Chorna stressed that these sites are not only on Ukrainian territory, but also a testament to the complexity of Ukrainian identity. As she explained to me: “It’s our common cultural heritage. The monuments, the artifacts—they transmit history between generations.” But just a few years ago, people would not accept this perspective. Now, however, she sees signs of change. Since the war started, many people have contacted her to ask for help with protection and restoration, but this shift is bittersweet. Ironically, though Ukrainian heritage is now being recognized as important, it is in more danger. There is debate about whether blue shields—symbols used in crisis to identify property to be protected—should be put up. As Chorna noted, if Russian troops see a blue shield, they immediately know the monument is valuable, and so might destroy it more quickly.20Russians or Russian-backed separatists already destroyed or damaged museums and archaeological sites, including Crimean Tatar burial grounds, in Crimea and in the Donbas region of Ukraine before the current escalation. Some items were illegally removed to Russia to celebrate “Russian” cultural heritage. See Poshyvailo’s talk at the Smithsonian Institution’s symposium, “Current Approaches to the Conservation of Conflict-Affected Heritage”: Smithsonian Cultural Rescue Initiative, “Ihor Poshyvailo | Addressing the Conflict-Affected Heritage in Ukraine: Challenges and Responses,” YouTube video, May 12, 2020, 21:52, https://www.youtube.com/watch?v=l97dbr0rxgI&ab_channel=SmithsonianCulturalRescueInitiative.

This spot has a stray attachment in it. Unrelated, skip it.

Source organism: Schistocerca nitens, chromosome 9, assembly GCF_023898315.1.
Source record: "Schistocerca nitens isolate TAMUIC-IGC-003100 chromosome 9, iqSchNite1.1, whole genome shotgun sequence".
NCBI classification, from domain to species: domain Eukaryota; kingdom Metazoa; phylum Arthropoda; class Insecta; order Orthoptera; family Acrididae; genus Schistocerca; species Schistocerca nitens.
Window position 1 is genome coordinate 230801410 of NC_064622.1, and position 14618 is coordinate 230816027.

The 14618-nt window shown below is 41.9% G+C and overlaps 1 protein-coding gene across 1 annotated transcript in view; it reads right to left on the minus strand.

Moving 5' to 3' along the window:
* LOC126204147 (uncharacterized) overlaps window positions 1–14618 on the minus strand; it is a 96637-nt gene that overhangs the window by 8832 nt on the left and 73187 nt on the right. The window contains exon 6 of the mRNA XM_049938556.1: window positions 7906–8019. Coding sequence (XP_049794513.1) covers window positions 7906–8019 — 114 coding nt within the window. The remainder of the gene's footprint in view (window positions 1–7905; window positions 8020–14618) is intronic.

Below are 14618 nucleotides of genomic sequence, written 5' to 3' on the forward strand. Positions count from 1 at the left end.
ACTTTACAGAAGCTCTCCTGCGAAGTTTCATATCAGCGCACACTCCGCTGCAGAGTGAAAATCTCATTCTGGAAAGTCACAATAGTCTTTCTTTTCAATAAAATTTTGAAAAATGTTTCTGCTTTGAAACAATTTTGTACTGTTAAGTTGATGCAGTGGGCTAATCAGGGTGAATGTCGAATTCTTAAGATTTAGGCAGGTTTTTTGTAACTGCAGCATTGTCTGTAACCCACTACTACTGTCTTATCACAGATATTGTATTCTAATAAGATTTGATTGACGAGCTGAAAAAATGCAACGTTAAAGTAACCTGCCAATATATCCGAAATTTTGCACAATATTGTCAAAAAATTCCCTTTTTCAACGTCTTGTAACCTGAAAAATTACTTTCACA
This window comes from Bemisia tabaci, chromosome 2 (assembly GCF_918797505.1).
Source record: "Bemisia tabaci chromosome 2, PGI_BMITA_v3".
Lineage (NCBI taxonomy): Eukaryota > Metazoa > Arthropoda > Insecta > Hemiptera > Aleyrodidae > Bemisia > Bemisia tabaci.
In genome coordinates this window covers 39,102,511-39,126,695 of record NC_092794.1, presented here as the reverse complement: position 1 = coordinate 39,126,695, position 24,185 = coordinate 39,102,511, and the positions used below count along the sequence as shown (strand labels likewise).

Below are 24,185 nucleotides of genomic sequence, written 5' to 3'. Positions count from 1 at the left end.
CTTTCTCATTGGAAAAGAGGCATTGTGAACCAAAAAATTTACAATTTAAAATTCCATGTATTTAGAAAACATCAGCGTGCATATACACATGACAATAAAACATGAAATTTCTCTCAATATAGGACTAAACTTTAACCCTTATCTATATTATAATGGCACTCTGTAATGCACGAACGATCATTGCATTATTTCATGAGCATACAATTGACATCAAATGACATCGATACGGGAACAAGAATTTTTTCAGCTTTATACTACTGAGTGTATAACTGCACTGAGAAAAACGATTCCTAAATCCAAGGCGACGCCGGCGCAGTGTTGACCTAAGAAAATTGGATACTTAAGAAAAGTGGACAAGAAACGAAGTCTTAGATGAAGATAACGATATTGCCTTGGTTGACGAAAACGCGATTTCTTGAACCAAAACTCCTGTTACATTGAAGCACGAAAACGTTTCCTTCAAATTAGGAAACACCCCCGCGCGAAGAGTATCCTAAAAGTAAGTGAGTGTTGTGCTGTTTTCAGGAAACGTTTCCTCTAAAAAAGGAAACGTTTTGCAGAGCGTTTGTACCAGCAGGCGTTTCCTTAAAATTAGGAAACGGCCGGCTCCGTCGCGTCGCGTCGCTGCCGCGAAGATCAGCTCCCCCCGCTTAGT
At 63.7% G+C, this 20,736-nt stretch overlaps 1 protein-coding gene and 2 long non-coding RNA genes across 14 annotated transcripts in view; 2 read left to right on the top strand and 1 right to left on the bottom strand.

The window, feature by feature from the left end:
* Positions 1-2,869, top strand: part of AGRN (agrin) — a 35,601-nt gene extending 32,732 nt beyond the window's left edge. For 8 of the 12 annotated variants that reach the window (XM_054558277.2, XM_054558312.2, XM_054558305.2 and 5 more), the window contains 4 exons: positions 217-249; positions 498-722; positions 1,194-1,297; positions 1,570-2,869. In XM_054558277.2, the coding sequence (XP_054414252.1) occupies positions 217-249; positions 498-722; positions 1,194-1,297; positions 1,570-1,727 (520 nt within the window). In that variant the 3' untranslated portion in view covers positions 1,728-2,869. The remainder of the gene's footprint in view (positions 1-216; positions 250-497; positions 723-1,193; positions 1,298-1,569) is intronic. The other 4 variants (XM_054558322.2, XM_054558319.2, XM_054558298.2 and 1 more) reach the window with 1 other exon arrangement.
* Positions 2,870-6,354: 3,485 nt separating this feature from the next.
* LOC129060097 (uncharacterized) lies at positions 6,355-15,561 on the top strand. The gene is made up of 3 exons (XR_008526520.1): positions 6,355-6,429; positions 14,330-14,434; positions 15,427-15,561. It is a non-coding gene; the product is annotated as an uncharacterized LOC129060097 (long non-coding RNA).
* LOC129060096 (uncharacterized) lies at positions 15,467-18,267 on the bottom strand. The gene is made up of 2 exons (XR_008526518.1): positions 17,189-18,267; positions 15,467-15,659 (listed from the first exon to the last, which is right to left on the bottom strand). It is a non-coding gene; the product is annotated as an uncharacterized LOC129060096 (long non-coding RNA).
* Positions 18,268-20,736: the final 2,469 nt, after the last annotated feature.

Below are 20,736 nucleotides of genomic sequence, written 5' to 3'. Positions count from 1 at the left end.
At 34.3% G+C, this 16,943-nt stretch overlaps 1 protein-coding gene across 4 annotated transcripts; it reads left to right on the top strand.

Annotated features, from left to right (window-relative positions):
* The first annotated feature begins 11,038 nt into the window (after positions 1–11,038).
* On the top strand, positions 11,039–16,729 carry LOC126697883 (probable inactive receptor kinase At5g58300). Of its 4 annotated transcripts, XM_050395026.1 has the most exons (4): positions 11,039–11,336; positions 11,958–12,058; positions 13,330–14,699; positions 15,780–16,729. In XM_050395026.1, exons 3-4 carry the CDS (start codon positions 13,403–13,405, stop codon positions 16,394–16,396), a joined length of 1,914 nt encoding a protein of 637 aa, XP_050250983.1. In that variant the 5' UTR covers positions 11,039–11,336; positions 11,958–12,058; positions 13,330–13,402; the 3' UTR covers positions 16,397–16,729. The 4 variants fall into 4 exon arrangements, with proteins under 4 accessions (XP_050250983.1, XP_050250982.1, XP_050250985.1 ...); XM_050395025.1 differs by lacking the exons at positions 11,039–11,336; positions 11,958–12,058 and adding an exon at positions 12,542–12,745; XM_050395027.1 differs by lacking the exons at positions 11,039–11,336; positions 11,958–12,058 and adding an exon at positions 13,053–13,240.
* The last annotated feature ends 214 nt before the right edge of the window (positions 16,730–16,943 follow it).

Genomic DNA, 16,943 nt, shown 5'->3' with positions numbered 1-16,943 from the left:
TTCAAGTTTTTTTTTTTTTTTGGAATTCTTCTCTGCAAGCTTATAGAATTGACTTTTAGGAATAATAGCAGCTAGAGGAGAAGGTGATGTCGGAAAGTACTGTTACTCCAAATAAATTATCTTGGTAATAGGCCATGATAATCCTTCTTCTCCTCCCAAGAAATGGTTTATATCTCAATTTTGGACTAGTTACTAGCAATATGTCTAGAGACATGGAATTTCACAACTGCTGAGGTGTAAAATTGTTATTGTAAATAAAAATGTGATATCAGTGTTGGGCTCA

Before the war, there was a long list of artifacts and sites needing restoration—and too few professionals to tend to all of them. Bureaucracy also stands in the way, as procedures in the current ministry of culture were passed down from the Soviet Union. Since independence, Chorna said, regardless of the president, culture has never been a priority. Rather, the weight of preserving Ukrainian heritage has been born by cultural workers, who earn little and don’t have much support. “But they manage to do great things,” she added. “They are fanatics really. They’re risking their lives now to save the artifacts.” She believes that the public attitude toward heritage preservation will have changed after the war because society will be readier for it.

These considerations resonate with Rudyk’s views. Soviet museums and those institutions in the tradition of them tended to be opaque about their shortcomings. Their hierarchical systems required long, positive reports, regardless of whether the findings were actually optimistic or in fact invented. Rudyk hopes for transparency. She wants displays to include objects in bad condition (unless being exhibited damages them further) in order to attract public attention to the fact that there is a problem.

It’s hard to say what new identities and conditions will emerge. Will heritage pluralize and expand what it means to be Ukrainian? Some developments are promising. We can hope that when the war is over, more complex and open narratives will form, transmitted through the heritage saved by those now risking their lives to do so.